KATHEY MEDLIN KELLER WAS RAISED IN OKLAHOMA, EVENTUALLY MOVING TO OREGON FOR HER WORK IN I-T. THAT'S WHERE SHE MET HER HUSBAND TIM, A HARVEY NATIVE. BUT NINE YEARS AGO, AS THAT AREA GREW MORE POPULOUS, THEY DECIDED TO MOVE BACK TO HARVEY, TO TAKE CARE OF TIM'S PARENTS.

KATHEY BOUGHT THE PERFECT PETALS FLOWER SHOP IN 2013, SHORTLY AFTER MOVING TO HARVEY.

they're beautiful

SHE'S EXPANDED THE BUSINESS INTO ADJACENT BUILDINGS, BUT HAS A HARD TIME FINDING EMPLOYEES.

SO SHE'S OFTEN RECRUITING PEOPLE TO MOVE TO HARVEY.

Kathey Medlin Keller: TIM AND I BOTH HAVE TRIED TO GET SEVERAL PEOPLE THAT WE WORKED WITH TO COME HERE AND BUY BUSINESSES AND JUST START A NEW LIFE. PEOPLE HELP EACH OTHER. THAT IS TO ME AN AMAZING THING. EVERYBODY JUST PULLS TOGETHER.

TIM FOUND THAT WHILE SOME THINGS HAD CHANGED BACK HOME, SOME THINGS HADN'T.

Tim Keller: A LOT OF THE SMALL TOWN COMMUNITY VALUES ARE STILL THE SAME, PEOPLE HELPING PEOPLE.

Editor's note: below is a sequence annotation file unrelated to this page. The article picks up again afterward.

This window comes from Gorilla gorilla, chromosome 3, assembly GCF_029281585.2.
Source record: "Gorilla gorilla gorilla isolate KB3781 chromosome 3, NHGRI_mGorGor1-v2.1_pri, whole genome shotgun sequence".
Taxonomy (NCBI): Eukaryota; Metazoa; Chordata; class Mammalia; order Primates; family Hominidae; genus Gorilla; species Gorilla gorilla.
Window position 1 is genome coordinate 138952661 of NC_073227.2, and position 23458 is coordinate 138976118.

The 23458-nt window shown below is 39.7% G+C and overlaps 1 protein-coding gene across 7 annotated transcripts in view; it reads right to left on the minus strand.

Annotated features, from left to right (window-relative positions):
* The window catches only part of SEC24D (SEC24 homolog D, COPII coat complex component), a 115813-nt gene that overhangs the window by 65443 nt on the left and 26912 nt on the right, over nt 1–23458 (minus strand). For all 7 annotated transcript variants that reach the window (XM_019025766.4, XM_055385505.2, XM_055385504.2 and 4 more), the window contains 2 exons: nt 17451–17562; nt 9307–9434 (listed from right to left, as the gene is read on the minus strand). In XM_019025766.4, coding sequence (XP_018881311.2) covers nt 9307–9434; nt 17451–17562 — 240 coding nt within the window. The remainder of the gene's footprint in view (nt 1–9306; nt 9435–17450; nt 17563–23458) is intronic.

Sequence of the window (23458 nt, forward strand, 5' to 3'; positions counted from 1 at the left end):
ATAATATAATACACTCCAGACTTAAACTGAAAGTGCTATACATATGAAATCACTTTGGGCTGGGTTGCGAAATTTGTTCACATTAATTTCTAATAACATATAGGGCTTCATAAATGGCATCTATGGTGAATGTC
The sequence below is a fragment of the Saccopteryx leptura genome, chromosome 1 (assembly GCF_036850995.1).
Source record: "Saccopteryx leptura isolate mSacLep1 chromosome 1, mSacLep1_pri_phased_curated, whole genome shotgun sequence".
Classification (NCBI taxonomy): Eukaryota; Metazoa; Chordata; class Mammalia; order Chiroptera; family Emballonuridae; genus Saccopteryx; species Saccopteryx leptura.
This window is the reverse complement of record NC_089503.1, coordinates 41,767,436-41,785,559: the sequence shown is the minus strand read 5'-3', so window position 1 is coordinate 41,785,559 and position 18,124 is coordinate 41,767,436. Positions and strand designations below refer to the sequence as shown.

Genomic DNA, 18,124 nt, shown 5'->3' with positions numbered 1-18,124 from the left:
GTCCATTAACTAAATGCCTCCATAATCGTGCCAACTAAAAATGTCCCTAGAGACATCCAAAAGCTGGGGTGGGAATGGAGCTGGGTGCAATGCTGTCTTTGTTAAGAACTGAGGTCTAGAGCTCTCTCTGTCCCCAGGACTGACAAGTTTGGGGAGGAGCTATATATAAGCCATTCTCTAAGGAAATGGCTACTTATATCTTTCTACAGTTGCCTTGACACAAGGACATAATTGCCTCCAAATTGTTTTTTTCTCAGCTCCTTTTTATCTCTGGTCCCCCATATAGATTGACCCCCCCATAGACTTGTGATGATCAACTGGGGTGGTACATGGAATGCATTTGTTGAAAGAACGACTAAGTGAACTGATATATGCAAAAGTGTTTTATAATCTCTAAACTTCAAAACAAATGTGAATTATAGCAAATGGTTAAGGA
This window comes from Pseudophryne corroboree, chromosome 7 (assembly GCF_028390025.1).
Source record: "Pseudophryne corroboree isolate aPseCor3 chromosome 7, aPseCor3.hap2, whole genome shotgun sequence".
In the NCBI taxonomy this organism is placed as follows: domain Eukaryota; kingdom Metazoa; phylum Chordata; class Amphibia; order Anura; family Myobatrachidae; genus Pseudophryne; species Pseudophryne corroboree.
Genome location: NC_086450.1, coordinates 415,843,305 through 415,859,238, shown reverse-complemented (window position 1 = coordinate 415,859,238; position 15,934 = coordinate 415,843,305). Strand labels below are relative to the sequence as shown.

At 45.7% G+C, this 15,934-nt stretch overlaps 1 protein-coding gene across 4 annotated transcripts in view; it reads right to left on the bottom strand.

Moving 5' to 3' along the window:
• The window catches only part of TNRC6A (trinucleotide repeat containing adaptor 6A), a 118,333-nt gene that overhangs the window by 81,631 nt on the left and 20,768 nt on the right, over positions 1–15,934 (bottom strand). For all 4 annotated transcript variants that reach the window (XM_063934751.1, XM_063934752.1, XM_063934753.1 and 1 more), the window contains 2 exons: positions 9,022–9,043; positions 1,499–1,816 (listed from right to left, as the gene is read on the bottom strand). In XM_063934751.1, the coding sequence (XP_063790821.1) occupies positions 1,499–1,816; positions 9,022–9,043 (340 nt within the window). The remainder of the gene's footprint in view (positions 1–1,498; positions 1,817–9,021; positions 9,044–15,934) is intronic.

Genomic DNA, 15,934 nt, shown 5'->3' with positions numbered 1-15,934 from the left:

WHILE THE COLD AND SNOWY WINTERS DIDN'T PHASE KATHEY, SHE HAD A LITTLE TROUBLE WITH WHAT YOU MIGHT CALL A LANGUAGE BARRIER.

Kathey Medlin Keller: WHEN I FIRST CAME HERE AND I MET TIM'S MOM AND DAD, THEY BOTH HAD EXTREMELY STRONG GERMAN ACCENTS AND I COULD NOT UNDERSTAND THEM. THEY COULDN'T UNDERSTAND MY SOUTHERN ACCENT, SO IT WAS KIND OF FUNNY.

Lisa Goodman: IF YOU WANT THOSE THINGS IN YOUR COMMUNITY, YOU HAVE TO SUPPORT THEM AND YOU HAVE TO BE INVOLVED.

LISA GOODMAN IS HERSELF A TRANSPLANT, FROM WISCONSIN, AFTER MARRYING A LOCAL FARMER. SHE WORKS AS A FINANCIAL PROFESSIONAL, BUT HAS ALSO BECOME INVOLVED IN A NUMBER OF COMMUNITY ACTIVITIES IN HARVEY AND THE SURROUNDING AREA.

Lisa Goodman: YOUR RURAL COMMUNITIES ARE A GREAT PLACE TO LIVE, THEY HAVE A LOT TO OFFER AND I THINK PEOPLE JUST NEED TO KIND OF OPEN THEIR EYES AND REALIZE THAT THERE'S A LOT TO OFFER IN THESE SMALL COMMUNITIES.